Check out the video HERE!

‘Stock Your Cellar’ Event Supports the Military Animals Project | Training Service Animals to help Our Vets

Originally published by the Citizen's Journal -

Author and photo credits - Denise Pedrow

I’ve attended two of Holdren’s Steaks and Seafood-Stock Your Cellar events.  This past one was hands-down my favorite.  Not only were the wines and hors d oeuvre delicious, but the presence of some special guests of honor made the day extra festive.   This year, Holdren’s Steakhouse graciously offered to make their annual event into a fundraiser for “Military Animal Project”, a new Ventura County Non-Profit that works to rescue, train and pair dogs with Veterans who would benefit from having an Emotional Support or Psychiatric Service Dog.

As I walked inside the event, two furry friends lay on the cool tile inside of Holdren’s Steakhouse.  I was most struck by the sense of gentleness and peace that radiated from the dogs.  Kind and knowing eyes looked at me as I leaned down to say hello.  These trained professionals did not sniff or start with surprise as I leaned over them.  The Military Animals Project volunteers were a delightful addition to the wine tasting event.  Next to the dogs and their trainers, a lively raffle table was doing brisk business as tickets were purchased for the generous prize provided by Holdren’s Steaksand Seafood. (  I was happy to see favorite cellars being represented at the event such as Stags Leap, Silver Oak, Grgich Hills and San Simeon to name a few.

After tasting the delicious wines, I got a chance to sit for a few minutes with Mardu Lydick, Director of Military Animal Project.  She explained how after many years as Director for Ventura County “Pets for Vets” organization she recognized a need to broaden the scope of animals and treatments to help the over 46,000 Veterans living in Ventura County.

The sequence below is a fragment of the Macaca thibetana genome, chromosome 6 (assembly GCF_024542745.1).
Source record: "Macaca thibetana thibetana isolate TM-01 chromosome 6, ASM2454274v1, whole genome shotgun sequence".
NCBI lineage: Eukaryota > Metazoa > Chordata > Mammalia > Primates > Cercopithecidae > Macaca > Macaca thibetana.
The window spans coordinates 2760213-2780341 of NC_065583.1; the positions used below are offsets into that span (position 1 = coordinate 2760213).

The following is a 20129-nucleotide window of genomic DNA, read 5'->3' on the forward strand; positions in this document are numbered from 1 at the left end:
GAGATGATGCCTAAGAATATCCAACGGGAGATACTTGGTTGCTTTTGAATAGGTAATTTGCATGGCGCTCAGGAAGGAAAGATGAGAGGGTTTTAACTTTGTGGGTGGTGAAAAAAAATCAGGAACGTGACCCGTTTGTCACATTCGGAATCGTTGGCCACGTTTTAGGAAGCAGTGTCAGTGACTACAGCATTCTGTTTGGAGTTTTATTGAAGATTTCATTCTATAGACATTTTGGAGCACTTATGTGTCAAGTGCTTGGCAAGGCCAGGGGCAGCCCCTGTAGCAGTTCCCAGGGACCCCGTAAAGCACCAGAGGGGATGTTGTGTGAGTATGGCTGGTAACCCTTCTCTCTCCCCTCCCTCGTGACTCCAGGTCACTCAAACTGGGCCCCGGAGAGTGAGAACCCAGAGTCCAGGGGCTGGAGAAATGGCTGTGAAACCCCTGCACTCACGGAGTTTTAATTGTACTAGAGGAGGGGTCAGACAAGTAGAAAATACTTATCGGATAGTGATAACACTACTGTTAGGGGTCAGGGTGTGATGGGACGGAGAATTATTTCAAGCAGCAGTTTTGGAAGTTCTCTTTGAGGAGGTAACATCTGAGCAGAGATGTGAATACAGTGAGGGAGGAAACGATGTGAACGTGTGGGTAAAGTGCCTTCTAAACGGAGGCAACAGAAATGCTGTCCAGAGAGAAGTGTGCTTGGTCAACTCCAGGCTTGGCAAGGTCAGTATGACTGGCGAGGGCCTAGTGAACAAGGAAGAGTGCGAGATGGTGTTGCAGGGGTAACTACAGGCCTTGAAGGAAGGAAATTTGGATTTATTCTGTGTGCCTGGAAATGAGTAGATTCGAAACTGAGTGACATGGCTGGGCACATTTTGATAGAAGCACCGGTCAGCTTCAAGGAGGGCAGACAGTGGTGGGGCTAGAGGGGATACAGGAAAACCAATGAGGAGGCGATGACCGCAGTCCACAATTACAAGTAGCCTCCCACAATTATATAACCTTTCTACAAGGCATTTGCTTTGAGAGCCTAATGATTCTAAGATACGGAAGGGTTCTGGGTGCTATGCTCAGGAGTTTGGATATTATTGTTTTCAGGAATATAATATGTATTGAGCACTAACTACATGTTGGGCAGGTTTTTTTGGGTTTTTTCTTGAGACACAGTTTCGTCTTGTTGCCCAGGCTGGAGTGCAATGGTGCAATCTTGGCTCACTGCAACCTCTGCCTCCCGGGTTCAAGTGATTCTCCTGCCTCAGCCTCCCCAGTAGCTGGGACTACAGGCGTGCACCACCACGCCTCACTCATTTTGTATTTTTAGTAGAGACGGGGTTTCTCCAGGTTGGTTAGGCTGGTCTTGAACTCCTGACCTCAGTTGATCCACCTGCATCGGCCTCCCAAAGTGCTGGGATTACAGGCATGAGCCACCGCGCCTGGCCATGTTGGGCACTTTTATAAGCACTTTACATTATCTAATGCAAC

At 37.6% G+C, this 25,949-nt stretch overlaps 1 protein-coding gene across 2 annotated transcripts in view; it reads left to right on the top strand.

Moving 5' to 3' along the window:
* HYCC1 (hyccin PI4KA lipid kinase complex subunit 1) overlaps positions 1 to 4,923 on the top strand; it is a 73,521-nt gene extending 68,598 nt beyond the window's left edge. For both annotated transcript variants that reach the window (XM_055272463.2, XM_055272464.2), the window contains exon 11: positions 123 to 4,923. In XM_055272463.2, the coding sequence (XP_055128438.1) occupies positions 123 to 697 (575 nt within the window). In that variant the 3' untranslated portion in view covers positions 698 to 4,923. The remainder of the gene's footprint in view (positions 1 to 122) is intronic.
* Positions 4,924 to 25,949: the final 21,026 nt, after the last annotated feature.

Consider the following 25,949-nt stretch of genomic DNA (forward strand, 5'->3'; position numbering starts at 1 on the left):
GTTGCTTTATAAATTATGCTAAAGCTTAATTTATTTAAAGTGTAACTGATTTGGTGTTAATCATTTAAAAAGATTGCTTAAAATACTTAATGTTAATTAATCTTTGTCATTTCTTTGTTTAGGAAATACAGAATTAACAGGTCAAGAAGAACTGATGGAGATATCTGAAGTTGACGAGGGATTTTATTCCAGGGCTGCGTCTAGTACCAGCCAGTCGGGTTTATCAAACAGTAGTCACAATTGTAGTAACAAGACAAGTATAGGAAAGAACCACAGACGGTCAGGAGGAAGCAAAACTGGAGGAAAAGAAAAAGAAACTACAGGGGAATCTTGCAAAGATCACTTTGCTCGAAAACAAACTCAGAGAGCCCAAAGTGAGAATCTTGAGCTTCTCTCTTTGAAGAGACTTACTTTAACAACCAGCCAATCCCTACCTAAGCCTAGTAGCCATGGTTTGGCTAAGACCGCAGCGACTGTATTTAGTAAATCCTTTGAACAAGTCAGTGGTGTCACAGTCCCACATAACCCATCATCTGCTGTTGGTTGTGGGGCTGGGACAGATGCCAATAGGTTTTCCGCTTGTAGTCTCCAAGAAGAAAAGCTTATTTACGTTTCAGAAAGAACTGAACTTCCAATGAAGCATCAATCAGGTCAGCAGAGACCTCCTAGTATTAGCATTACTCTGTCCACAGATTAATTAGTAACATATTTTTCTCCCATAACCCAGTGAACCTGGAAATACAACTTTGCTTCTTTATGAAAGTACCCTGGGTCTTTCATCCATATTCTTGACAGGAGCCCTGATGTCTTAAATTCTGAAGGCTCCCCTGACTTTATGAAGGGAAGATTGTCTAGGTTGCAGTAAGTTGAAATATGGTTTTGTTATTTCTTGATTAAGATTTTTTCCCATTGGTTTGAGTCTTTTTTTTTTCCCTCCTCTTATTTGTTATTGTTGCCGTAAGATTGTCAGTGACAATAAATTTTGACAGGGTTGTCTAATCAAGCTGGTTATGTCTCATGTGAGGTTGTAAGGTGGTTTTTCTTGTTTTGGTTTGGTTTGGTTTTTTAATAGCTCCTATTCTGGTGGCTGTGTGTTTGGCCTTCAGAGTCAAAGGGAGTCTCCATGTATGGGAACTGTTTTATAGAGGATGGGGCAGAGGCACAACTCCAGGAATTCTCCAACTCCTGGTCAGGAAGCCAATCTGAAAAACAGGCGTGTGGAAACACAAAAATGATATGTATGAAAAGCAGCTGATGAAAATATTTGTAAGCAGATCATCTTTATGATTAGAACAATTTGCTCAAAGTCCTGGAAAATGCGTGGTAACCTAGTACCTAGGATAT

On May 7, 2018, “Military Animal Project” ( or MAP, was begun to train service dogs in Ventura County.  MAP was soon joined by “Veteran Barn Door Project” ( to bring Equine Therapy alongside training service dogs and a new non-profit was begun.Military Animal Project (MAP) has an all-volunteer crew of 15-20 people who work with carefully chosen dogs from Ventura and Los Angeles County rescue and shelter facilities.  The MAP trainers can carefully assess up to 400 dogs before one with the right temperament and age is found.  It takes up to 2-3 months for a dog to be fully trained for Emotional Support and longer to become a Psychiatric Service Dog.

The carefully trained pups provide key emotional support and comfort for Veterans suffering from stress, anxiety, depression, PTS(D) and many other physical injuries.  The dogs become more than just a pet, they provide a purpose for a Veteran to live in the present and not the past.  Sometimes the most healing thing the therapy dogs do is to show affection through physical contact such as licking a Veterans face to help bring them out of an anxiety attack.  Other dogs can help with waking the Veteran from nightmares, reminding them to take their medication and even turning on lights if needed. Military Animal Project is certain to become a stellar non-profit in Ventura County as it helps lead the charge in providing care and support to our local heroes.

SATURDAY JULY 21 at 10 am

Hello Members and Associates
By the time this article reaches you, summer would have already started. With that in mind, our Annual MCL Family Picnic will be held on Saturday July 21, 2018 at the Veterans Plaza at Lemon Park, Simi Valley.
We will be meeting at the park at 10:00 am to set up, if you would like to help with setting up please join us.

This year in appreciation for all that you all have done for the league, there is no charge for the picnic! Come one come all! The only thing that I ask is that you would please a Main Dish, Side/Salad or Dessert according to your last name, see below. There will also be a Salsa/Chili contest the 1st Place Winner will receive 2 Tickets to our Marine Corps Ball, 2nd Place Winner will receive 1 Ticket, and 3rd Place Winner will receive a consolation prize.